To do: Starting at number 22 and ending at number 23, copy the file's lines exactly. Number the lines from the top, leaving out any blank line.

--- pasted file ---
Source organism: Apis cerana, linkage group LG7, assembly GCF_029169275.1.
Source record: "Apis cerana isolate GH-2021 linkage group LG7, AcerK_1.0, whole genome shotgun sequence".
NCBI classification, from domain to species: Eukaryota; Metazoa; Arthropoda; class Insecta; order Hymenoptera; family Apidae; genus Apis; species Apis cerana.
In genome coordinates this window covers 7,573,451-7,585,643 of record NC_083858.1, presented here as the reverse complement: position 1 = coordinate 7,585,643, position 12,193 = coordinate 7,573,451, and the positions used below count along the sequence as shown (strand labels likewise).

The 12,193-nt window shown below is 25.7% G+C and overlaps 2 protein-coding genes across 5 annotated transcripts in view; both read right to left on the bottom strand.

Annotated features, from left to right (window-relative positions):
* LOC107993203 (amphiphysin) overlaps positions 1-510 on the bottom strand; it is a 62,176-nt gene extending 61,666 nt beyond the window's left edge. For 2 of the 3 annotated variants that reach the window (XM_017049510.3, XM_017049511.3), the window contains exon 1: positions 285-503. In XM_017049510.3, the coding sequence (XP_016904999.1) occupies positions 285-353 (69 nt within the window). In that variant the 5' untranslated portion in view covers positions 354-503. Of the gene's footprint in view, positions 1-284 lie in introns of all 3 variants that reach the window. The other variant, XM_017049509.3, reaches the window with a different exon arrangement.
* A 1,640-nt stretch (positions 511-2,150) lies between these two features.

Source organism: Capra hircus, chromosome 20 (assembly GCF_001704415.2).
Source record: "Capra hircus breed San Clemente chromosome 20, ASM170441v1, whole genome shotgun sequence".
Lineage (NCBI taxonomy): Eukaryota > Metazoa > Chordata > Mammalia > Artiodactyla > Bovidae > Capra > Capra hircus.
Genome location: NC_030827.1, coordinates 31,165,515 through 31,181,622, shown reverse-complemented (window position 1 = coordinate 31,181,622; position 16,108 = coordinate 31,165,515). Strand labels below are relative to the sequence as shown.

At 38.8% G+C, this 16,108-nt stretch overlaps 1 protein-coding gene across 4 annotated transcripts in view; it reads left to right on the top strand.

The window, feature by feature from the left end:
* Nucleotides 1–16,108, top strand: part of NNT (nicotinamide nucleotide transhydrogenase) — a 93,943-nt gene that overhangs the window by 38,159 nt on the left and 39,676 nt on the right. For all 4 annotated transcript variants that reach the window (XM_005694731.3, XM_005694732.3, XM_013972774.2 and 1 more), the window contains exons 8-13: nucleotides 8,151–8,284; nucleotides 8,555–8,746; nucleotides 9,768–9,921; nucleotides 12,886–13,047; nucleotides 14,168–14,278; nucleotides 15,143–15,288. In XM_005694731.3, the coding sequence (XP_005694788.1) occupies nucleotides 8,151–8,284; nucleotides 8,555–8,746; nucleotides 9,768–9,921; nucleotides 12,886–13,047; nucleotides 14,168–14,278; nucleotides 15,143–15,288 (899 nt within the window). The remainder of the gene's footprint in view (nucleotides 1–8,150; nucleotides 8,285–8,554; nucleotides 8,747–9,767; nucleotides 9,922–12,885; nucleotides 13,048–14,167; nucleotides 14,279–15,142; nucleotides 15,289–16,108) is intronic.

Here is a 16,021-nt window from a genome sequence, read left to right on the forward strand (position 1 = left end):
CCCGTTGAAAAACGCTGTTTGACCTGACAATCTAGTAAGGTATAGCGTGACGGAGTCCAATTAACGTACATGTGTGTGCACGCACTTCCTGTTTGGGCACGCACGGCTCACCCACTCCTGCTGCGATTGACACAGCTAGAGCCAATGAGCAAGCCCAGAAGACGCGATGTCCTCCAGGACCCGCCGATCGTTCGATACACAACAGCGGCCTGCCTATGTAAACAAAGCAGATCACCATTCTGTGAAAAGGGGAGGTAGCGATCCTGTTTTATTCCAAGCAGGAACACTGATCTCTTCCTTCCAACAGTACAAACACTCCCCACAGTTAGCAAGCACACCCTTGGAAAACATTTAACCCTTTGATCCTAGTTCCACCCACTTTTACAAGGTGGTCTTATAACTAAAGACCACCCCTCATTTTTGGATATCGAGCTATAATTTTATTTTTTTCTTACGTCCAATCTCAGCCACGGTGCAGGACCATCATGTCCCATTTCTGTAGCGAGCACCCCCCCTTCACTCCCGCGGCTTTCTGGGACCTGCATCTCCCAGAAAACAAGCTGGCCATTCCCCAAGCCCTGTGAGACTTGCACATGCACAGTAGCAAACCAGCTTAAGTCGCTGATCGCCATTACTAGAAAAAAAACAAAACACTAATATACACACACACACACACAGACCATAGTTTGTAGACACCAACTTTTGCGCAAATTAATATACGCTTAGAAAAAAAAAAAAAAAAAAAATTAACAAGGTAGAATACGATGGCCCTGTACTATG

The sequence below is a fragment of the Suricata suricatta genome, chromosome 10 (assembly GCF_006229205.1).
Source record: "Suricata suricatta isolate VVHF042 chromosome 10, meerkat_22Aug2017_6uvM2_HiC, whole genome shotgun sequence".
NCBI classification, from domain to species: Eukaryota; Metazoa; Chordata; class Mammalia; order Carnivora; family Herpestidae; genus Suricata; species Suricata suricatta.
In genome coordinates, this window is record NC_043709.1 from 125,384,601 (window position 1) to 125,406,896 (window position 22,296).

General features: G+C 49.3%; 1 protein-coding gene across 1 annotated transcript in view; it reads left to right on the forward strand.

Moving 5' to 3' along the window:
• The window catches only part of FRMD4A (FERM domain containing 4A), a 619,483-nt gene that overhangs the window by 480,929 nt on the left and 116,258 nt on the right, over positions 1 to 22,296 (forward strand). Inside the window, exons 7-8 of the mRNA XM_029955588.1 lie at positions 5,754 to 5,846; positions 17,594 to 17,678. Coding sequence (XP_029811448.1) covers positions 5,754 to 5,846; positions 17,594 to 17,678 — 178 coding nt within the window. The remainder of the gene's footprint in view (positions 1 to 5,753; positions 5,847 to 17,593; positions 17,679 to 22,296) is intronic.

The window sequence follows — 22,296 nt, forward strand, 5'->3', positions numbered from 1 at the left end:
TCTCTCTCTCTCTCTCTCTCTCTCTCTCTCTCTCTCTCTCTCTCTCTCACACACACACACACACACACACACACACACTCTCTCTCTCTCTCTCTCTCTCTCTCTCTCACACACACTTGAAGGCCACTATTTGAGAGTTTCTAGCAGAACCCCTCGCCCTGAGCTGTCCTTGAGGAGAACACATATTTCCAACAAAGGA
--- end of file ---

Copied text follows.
General features: G+C 49.3%; 1 protein-coding gene across 1 annotated transcript in view; it reads left to right on the forward strand.

Moving 5' to 3' along the window: